SexTech: The Evolution of Sex Toys (ESET White Paper)

ESET has published a White Paper on their study on the potential security and safety flaws of connected sex toys. The title of the report is “Sex in the Digital Era – How secure are smart sex toys?” and here is an excerpt on the evolution of sex toys.

“Sex in the Digital Era - How secure are smart sex toys?” is an ESET Research White Paper published by Denise Giusto and Cecilia Pastorino.

“Sex in the Digital Era – How secure are smart sex toys?” is an ESET Research White Paper published by Denise Giusto and Cecilia Pastorino.

As IoT (Internet of Things) devices continue to seep into our homes and offer an increasingly wide range of features, new concerns are beginning to arise about the security of the data processed by these devices.

Though they have been subject to countless security breaches leading to the exposure of people’s login details, financial information, and geographical location, among others, there are few kinds of data with more potential to harm users, if published, than those relating to their sexual behavior.

With new models of smart toys for adults entering the market all the time, we might imagine that progress is being made in strengthening the mechanisms to ensure good practices in the processing of user information.

However, our research shows that we are a long way from being able to live out our sexuality through digital media without exposing ourselves to the risk of cyberattack.

Today, these findings are more relevant than ever, since we are seeing a rapid rise in sex toy sales as a reflection of the current health situation around the world and the social distancing measures related to COVID-19.

Though many experts have devoted time to identifying and reporting security flaws within this industry, with every passing year these devices incorporate an ever wider range of features: Group chats, multimedia messages, videoconferencing, synchronisation with lists of songs or audio books, and much more.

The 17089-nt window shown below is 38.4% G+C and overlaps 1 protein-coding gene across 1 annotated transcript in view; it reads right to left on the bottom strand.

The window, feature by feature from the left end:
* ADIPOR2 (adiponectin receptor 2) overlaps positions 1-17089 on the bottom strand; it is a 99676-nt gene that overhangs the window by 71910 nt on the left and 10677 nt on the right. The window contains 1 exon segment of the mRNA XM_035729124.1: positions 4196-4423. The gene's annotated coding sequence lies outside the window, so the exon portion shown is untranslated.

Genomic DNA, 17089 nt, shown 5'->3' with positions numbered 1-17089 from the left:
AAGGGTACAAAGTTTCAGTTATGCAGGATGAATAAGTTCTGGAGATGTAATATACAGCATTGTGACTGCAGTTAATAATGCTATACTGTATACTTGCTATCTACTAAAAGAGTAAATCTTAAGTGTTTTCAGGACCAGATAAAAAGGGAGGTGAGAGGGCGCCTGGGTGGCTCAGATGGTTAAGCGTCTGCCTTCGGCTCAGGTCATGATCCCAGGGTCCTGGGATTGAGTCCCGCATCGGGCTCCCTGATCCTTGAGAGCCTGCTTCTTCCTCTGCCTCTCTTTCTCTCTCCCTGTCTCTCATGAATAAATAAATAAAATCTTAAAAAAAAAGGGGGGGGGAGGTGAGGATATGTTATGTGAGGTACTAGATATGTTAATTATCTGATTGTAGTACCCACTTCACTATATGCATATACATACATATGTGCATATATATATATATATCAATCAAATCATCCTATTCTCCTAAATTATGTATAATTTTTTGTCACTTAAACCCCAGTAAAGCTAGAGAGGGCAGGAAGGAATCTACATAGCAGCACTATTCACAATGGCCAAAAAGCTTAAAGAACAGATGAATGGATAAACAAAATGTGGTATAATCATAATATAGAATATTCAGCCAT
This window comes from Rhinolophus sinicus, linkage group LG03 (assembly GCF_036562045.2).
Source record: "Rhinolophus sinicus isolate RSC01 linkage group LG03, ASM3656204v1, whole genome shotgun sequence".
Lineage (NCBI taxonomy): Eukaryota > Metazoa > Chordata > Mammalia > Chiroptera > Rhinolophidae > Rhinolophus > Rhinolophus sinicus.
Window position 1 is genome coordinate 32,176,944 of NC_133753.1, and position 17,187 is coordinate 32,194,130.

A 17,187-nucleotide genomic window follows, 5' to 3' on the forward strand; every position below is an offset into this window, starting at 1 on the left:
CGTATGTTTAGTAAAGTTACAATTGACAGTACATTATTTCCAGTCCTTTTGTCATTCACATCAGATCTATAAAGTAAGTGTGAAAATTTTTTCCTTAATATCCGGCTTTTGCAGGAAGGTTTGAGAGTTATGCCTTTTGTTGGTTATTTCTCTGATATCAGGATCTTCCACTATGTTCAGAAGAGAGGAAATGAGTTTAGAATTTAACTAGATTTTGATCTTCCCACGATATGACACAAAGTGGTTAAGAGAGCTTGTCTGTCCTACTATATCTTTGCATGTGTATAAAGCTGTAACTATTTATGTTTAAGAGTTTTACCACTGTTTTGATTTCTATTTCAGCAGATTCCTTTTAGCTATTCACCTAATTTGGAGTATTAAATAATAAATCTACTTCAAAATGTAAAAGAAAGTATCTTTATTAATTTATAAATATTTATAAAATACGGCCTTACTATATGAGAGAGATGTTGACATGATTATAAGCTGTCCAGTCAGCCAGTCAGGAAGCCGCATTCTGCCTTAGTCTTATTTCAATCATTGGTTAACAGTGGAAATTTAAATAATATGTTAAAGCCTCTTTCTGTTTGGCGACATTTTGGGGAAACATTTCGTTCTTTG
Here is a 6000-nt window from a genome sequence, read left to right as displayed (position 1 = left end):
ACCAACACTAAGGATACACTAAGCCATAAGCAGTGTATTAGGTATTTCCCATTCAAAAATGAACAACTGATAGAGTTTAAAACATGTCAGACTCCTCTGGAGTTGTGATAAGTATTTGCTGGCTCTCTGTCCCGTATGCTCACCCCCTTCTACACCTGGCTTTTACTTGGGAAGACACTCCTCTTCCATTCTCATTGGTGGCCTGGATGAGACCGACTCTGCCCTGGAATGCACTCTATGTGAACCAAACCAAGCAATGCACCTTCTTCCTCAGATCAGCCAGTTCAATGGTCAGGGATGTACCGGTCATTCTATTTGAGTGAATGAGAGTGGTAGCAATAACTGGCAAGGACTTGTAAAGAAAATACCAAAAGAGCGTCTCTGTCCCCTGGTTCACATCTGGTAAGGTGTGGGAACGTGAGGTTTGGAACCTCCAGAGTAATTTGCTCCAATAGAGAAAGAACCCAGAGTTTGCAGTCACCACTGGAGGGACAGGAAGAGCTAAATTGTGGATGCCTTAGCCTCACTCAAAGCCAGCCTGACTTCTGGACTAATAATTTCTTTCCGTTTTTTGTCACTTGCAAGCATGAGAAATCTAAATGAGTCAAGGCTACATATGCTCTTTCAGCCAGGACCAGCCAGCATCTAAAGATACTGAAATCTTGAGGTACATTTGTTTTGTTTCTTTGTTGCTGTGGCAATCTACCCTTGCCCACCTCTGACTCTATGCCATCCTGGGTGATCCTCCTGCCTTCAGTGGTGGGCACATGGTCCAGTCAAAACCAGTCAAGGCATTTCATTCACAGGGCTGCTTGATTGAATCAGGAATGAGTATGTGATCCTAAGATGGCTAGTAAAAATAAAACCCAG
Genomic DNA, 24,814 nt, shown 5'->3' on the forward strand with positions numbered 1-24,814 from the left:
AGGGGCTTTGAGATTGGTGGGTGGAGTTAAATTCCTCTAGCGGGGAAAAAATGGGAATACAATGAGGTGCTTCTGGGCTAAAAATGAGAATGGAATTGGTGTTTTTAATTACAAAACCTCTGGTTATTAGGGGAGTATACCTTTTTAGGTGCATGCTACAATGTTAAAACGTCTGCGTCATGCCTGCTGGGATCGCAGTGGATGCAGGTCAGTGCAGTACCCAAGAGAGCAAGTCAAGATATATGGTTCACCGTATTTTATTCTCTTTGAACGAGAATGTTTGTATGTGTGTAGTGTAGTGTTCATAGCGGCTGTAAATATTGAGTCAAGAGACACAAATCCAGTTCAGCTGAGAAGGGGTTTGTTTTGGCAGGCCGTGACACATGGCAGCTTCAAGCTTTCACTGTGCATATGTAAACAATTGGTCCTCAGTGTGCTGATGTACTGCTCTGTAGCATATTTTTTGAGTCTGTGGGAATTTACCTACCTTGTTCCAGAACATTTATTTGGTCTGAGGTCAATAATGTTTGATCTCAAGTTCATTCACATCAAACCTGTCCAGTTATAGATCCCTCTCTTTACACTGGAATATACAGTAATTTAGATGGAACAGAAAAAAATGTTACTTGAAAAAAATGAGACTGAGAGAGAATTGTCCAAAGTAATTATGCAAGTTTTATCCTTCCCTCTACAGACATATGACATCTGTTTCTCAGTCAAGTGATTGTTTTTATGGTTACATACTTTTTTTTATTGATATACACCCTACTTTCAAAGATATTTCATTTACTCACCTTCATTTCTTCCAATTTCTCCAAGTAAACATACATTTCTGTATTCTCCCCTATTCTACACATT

Each time their code is re-engineered, some vulnerabilities are corrected, new vulnerabilities may be created, and many more remain unchanged in the updated versions.

Read about the evolution of sex toys below.

The Evolution of Sex Toys

Many consumers see adult toys as a new trend resulting from the new, inescapable fusion of society andntechnology in the computer era, but in reality these devices have been around for more than a century.

In her book “The Technology of Orgasm: Hysteria, the Vibrator, and Women’s Sexual Satisfaction”, Rachel P. Maines describes how her research led her to find advertisements for vibrators in popular magazines dating back as far as 1906.

In the early days, embedded in a context where all female sexual behavior that could not be understood from a male-centric perspective was considered unhealthy, these devices were promoted as medical devices designed to cure “female hysteria”, otherwise known as “disease of the uterus”, which was believed to be a chronic disorder common among women.

The treatment for this “ailment” was “known” as far back as the year 1600 and revolved around genital massages carried out by a physician or midwife, culminating in a climax or “hysterical paroxysm”: The female orgasm.

So, according to Maines, the first vibrators emerged as a capitalist mechanism to maximise the number of patients that could be treated per day, by reducing the average time needed for each consultation — which had previously been something like an hour—to about ten minutes.

This analysis is disputed.

Fifteen years after the first electromechanical vibrator was invented (in the 1880s), dozens of new manufacturers were producing models powered either by cable or battery.

Although the vibrator’s original development is associated with the denial of women’s sexuality, its arrival brought with it the possibility of self-discovery for many, at a time when masturbation was considered an abnormal behavior.

Alongside the revolution brought about by feminist movements, as well as the growth of the pornography industry, new shapes, materials, and features were added to the original vibrators, which evolved from being seen as medical devices and became a form of sexual liberation.

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